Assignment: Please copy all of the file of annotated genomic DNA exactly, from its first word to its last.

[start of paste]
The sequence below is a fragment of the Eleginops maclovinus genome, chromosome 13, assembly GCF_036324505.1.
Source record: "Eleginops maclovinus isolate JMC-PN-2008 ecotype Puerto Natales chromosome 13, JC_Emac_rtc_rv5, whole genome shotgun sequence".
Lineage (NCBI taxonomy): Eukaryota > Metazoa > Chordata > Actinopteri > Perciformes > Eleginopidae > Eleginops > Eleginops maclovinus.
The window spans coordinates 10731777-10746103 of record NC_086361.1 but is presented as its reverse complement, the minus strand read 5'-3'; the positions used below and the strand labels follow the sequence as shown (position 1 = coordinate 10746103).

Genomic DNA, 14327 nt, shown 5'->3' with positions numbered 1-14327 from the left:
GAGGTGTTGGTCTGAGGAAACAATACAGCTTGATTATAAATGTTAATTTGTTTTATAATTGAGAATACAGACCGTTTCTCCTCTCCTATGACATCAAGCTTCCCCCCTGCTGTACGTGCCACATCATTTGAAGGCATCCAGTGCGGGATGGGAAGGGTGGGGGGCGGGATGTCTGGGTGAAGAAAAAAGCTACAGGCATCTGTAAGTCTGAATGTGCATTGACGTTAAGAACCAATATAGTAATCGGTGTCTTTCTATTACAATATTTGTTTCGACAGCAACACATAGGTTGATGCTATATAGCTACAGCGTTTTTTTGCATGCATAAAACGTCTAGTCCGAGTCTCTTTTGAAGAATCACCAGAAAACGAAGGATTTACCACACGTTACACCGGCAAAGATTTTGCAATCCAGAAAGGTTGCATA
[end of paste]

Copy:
The sequence below is a fragment of the Eleginops maclovinus genome, chromosome 13, assembly GCF_036324505.1.
Source record: "Eleginops maclovinus isolate JMC-PN-2008 ecotype Puerto Natales chromosome 13, JC_Emac_rtc_rv5, whole genome shotgun sequence".
Lineage (NCBI taxonomy): Eukaryota > Metazoa > Chordata > Actinopteri > Perciformes > Eleginopidae > Eleginops > Eleginops maclovinus.
The window spans coordinates 10731777-10746103 of record NC_086361.1 but is presented as its reverse complement, the minus strand read 5'-3'; the positions used below and the strand labels follow the sequence as shown (position 1 = coordinate 10746103).

Genomic DNA, 14327 nt, shown 5'->3' with positions numbered 1-14327 from the left:
GAGGTGTTGGTCTGAGGAAACAATACAGCTTGATTATAAATGTTAATTTGTTTTATAATTGAGAATACAGACCGTTTCTCCTCTCCTATGACATCAAGCTTCCCCCCTGCTGTACGTGCCACATCATTTGAAGGCATCCAGTGCGGGATGGGAAGGGTGGGGGGCGGGATGTCTGGGTGAAGAAAAAAGCTACAGGCATCTGTAAGTCTGAATGTGCATTGACGTTAAGAACCAATATAGTAATCGGTGTCTTTCTATTACAATATTTGTTTCGACAGCAACACATAGGTTGATGCTATATAGCTACAGCGTTTTTTTGCATGCATAAAACGTCTAGTCCGAGTCTCTTTTGAAGAATCACCAGAAAACGAAGGATTTACCACACGTTACACCGGCAAAGATTTTGCAATCCAGAAAGGTTGCATA